Lasting impression

Even though he later met Dixie Dean and illustrated his life story in the Liverpool Echo, it is poignant that his childhood vision forms his lasting impression. Whereas most people profess that meeting your heroes will only disappoint, Trevillion suggests just the opposite.

From forging a friendship with Pat Jennings after sitting behind his goal to monitor a fellow keeper’s performance, to watching George Best have a kick about with school kids late after training, after all the other players had left, Trevillion has always greeted the greats of the game with the awe of a supporter.

“Gascoigne was another one. He was my neighbour for a bit and if he saw some kids in the field across the way with a ball, he was off, right in the middle of them, dribbling, tackling and all sorts. But that’s why you love him really.”

Trevillion starred as the peace-loving Football League mascot, DJ Bear, in an attempt to pacify relations between fans. Now every club has a mascot. 

Since then, he has been transfixed with the idea of how to improve the pay back experience for supporters. It is no surprise that he has come up with a novel idea for how the footballers could give them better value for money.

Free pies - courtesy of Wayne Rooney

“I’d love to come to the ground one week and Rooney has sponsored all the pies, Rooney’s bought all the pies and they’re all free for the fans. Or Gerrard has sponsored all the programmes this week and everyone can have a free one!

“You don’t tell them, you just announce it on the day. Just a little something back, that’s all I’m saying, plus you’d get people flooding back to the ground.

“I spoke to the people at Carlsberg and said ‘can’t you get ‘You Are the Ref’ on your beer mats?’, and they said they could do it. It’s a small thing, a real small thing, but it’s something for these fans that make such huge, huge sacrifices. Sometimes it’s their last penny that gets them the ticket to see a game.”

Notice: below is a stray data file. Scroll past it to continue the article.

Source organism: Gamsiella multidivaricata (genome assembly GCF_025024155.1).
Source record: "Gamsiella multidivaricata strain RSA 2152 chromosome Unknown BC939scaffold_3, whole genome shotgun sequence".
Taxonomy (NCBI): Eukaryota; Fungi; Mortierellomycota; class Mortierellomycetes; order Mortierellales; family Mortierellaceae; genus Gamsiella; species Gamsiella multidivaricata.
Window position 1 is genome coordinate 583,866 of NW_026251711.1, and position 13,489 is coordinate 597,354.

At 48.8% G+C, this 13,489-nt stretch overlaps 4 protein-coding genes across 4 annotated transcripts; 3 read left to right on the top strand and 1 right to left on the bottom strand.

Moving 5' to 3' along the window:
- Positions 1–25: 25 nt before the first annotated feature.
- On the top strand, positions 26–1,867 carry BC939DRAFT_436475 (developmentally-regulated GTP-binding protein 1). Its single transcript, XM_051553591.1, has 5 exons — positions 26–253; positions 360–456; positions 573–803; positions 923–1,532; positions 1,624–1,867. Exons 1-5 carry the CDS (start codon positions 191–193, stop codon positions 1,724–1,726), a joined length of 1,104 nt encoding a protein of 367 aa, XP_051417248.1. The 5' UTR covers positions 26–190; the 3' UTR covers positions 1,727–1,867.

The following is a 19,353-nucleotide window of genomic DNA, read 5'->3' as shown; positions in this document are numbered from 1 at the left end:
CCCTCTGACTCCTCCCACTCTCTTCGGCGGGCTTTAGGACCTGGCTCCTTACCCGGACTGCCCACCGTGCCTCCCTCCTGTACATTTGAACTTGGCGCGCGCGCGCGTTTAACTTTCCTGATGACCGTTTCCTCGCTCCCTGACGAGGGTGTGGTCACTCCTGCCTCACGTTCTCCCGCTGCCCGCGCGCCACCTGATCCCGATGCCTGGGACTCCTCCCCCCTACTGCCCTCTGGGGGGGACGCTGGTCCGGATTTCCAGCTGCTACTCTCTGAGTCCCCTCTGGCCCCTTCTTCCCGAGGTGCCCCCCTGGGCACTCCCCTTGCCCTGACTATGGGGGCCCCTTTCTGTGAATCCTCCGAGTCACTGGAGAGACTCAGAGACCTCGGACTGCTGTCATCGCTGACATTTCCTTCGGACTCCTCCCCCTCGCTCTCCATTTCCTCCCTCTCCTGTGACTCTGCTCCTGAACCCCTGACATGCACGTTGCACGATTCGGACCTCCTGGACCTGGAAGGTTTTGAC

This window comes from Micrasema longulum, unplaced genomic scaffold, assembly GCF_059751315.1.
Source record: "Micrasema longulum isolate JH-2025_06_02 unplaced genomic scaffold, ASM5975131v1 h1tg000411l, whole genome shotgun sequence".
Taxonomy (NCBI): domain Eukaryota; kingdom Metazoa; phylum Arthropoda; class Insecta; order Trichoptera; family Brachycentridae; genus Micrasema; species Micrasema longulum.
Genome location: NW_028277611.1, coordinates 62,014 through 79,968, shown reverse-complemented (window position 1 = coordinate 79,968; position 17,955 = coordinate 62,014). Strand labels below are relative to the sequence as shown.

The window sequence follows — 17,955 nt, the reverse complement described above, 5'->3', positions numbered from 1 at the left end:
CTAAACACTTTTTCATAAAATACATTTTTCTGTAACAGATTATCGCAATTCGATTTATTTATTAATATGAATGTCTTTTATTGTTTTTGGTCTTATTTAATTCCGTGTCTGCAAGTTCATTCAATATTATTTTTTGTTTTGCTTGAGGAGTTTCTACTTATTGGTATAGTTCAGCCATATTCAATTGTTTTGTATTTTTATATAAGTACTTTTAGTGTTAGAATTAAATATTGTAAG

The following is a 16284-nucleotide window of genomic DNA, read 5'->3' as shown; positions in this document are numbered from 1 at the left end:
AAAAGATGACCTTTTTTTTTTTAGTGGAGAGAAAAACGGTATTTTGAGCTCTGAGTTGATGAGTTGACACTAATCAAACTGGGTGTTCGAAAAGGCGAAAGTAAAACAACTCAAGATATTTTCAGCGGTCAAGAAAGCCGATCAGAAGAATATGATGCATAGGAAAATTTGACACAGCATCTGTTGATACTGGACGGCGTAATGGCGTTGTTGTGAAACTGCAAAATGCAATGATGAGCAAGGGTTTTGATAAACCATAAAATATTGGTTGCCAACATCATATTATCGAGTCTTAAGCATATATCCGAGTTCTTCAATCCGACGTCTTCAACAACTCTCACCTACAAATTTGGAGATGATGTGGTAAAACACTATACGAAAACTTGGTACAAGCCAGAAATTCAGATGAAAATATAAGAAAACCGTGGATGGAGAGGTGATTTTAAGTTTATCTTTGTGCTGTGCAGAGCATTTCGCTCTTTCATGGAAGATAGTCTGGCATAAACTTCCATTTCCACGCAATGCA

Optimism is what characterises him more than anything. Even as thousands rush to condemn England’s Euro 2012 chances, Trevillion remains characteristically upbeat about the current squad.

“We could really win it with Cappuccino – I refuse to call him Capello. He’s been here four years, three English lessons a week and he’s still no better. My paper boy, an Italian, has only been here a year and he’s fluent. So until he can speak English, I’ll call him Cappuccino.

“I really do think we have a chance because we never make it easy for anyone and we’ve got some world class players. We could win it – then maybe I’ll call him Capello.”

Paul Trevillion is a testament to the joy of football. Through his art he has sought to replicate that magical, hair-raising moment when the ball hits the back of the net.

He is a great who has spent his life amongst other greats, who will continue to create, amuse and enthral for years to come.

By Chris Smith

Click here to see Chris Smith's first feature on Paul Trevillion - and watch this space for further contributions from Paul.